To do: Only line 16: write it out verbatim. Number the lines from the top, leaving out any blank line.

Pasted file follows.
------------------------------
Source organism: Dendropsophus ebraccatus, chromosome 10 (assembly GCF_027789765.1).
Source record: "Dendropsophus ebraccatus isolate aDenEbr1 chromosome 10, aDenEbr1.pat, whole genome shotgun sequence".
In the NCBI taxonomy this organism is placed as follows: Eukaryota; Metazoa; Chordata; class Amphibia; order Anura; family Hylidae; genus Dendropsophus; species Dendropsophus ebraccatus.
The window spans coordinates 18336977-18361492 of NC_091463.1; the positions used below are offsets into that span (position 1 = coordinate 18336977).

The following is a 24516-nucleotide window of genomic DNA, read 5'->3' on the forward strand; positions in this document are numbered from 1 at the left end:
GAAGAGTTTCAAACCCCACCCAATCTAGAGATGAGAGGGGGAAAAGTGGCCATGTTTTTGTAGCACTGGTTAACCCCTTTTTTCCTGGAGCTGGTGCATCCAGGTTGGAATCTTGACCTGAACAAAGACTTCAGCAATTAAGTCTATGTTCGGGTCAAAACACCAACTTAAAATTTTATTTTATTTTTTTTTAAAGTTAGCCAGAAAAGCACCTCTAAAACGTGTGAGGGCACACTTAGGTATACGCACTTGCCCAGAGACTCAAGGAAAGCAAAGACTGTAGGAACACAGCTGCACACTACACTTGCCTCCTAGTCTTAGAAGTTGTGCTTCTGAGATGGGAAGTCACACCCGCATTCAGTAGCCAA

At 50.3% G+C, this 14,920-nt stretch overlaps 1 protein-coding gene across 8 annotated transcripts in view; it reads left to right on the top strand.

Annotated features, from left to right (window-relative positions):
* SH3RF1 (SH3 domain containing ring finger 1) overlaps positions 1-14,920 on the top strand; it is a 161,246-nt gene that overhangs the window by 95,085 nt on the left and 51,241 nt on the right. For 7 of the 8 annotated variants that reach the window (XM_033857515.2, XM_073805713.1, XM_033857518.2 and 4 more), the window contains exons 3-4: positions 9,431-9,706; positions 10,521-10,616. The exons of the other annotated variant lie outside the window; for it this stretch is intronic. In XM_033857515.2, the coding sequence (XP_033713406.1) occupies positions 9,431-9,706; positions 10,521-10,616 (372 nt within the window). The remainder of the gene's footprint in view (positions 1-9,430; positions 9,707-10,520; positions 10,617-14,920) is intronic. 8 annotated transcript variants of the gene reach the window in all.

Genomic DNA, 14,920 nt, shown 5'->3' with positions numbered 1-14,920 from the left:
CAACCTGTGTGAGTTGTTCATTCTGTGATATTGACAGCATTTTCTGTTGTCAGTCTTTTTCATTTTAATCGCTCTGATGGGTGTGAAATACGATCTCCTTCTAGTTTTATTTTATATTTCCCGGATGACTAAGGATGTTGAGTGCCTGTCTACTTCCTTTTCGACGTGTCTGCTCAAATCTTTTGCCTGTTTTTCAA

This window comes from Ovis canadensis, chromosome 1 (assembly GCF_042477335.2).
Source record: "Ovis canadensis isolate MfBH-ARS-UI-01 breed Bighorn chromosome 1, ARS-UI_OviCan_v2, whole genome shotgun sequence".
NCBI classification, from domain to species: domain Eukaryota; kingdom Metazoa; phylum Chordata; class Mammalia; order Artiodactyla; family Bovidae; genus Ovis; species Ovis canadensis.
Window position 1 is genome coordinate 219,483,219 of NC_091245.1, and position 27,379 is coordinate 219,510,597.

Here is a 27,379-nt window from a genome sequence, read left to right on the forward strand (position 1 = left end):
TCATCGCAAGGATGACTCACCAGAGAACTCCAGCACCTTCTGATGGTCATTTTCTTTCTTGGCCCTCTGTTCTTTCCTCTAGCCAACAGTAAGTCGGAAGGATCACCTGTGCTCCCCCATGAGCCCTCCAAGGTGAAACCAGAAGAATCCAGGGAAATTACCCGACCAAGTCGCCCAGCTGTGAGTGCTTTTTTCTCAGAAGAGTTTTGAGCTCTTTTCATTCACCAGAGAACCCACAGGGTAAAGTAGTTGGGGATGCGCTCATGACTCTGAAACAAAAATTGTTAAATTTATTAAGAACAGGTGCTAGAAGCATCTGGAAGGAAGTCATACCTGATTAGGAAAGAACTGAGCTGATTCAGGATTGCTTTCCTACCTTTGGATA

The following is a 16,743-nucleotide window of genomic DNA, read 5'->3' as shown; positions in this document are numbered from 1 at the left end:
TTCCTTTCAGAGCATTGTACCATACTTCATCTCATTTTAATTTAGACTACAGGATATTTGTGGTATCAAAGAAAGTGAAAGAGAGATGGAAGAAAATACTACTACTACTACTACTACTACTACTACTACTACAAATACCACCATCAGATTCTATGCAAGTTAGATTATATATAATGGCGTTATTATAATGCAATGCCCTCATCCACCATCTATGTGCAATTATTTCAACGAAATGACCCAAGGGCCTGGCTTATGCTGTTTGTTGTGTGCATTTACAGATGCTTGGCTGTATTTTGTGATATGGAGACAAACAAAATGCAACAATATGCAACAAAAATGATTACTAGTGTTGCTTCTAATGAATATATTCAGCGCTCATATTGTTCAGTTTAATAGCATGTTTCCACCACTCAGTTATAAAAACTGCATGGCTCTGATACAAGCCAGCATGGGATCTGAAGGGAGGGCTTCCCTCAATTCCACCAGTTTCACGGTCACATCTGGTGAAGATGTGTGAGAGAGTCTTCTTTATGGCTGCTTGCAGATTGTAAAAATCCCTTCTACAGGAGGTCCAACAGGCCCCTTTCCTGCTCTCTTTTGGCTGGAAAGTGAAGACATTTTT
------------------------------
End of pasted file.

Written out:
Here is a 27,379-nt window from a genome sequence, read left to right on the forward strand (position 1 = left end):